The following questions were asked recently on the Wonderline:

Q: What has changed for the City of York government or the York community in the past two years, for Mayor Stahr to now support the hiring of a new assistant public works director, creating a new City of York administrative position? Mayor Stahr actively opposed this new position during the mayoral campaign.

When he was a candidate for mayor, Mr. Stahr wrote in a letter to the editor the following:

“I am writing this letter to the editor for two reasons.

“First, I wish to express my opposition to the proposed hiring of two additional full-time administrative staff members by the City of York.

“Secondly, it will be only fair to those persons seeking these positions to be aware that, if I am elected as Mayor of the City of York, I will seek city council approval to amend the budget and eliminate these positions.

“The city is proposing to hire a full-time “Planner” at a salary of $66,365 plus $17,577 in benefit cost and to hire a full-time “Manager of Public Utilities” with a salary of $51,394 plus $16,432 in benefit cost. The city also proposes to spend an additional $17,850 to purchase a pickup truck for use by this utilities manager. This would result in over $150,000 in additional administrative costs to the tax and rate payers of the city annually.

“In past years, the responsibility for planning, seeking grant funding, administering grant programs and implementing various community improvement projects has rightfully been the responsibility of the City Administrator and the management of the water and sewer utilities departments has rightfully been the responsibility of the public works director. My reason for opposition to the hiring for these positions is that the City of York has not grown in population or economically for a number of years and very little has changed. I see little need to hire two full-time people to do the jobs that past city administrators and public works director have successfully done.

“Since the current city administration has done little to inform the citizens of the city of the proposed hirings and the costs associated with these added positions, I want to make certain that the citizens are informed and that they be given an opportunity to express their opinions to the mayor and council before these positions are filled.”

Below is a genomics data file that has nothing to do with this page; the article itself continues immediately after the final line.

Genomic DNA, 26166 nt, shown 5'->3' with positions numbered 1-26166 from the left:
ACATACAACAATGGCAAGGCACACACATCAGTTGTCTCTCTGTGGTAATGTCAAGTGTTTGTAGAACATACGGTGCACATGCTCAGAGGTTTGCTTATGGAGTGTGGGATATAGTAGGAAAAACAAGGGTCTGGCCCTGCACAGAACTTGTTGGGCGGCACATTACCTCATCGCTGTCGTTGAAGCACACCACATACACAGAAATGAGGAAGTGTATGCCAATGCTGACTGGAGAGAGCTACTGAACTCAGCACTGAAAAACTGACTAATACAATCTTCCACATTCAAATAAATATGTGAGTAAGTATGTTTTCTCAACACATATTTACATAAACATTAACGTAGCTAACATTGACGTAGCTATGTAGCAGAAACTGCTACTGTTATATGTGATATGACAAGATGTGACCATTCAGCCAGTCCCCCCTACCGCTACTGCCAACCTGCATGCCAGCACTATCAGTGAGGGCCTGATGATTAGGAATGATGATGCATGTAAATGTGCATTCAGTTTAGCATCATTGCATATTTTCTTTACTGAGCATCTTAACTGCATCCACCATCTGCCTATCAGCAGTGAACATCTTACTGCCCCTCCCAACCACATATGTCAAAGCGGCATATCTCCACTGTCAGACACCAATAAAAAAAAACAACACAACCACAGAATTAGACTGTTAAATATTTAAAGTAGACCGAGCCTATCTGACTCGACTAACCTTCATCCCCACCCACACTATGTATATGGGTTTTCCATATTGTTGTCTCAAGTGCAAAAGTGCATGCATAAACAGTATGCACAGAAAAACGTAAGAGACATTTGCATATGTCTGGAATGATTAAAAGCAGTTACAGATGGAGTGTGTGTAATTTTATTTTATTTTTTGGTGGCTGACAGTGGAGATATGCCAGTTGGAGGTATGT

So what has changed?

A: We sat down with Mayor Orval Stahr this week to talk about this issue.

“My position hasn’t changed,” the mayor said. “The council included the utilities manager position in the budget, which I didn’t agree with. And I’ve said, and continue to say, if we are going to hire this position, we need that person to be a civil engineer. We pay out hundreds of thousands of dollars a year in engineering fees and if we had someone in-house, we could do that work in-house and there would be a savings.

“I’ve said, and I continue to say, that this position as it was originally presented, was just another position to reduce the work load on the public works director,” the mayor continued. “So if they are going to spend the money on this position, they need to also save money on the engineering. Those duties need to be include engineering work. So I haven’t changed my position at all.”

Stahr said he would also like to see that person, if hired, also be in charge of the city’s zoning and planning work, as well.

“Again, I haven’t changed my position in the matter, I’m just trying to respond to the council’s reasoning on this position,” Mayor Stahr said. “And it needs to be said that due to the city’s budget issues, this position probably won’t be filled anyway.”

He said he has concerns about the city’s influx of revenue and reserve finances, which will be discussed further next week when he, the administration and council start meeting about the budget for the new fiscal year.

When asked about a major jump in sales tax revenues a month or so ago, Mayor Stahr said that wasn’t actually the case. He said the city’s sales tax receipts that go into the general fund and the ½ percent special sales tax (for specific projects) were inadvertently added together – so the total was misleading. He says the city’s revenue stream, when it comes to sales tax, continues to be lackluster and while he hopes the same amount as last year will come in by the end of this fiscal year, he predicts it will likely be $100,000 less.

It should be noted that the city takes in about $3.2 million in sales tax revenue each year.

Q: I have a pewter tea pot that was dropped and now has a dent in it. Where can I take it to get the dent taken out?

A: We don’t know for sure. If someone does this type of repair work, they are welcome to leave a message on the Wonderline and we will relay the answer.

Q: There is a guy who smokes meat in my neighborhood in York, on a daily business, in a residential area that is not a commercial or industrial location. The smoke is everywhere and none of us neighbors can take it any longer. Does the city have regulations about creating excess smoke like this or bad smells or something?

A: During a recent York City Council meeting, this topic was addressed and York City Attorney Charles Campbell said the city doesn’t currently regulate smoke or odors and if the council wants to address the issue, they can through amending the existing ordinances.

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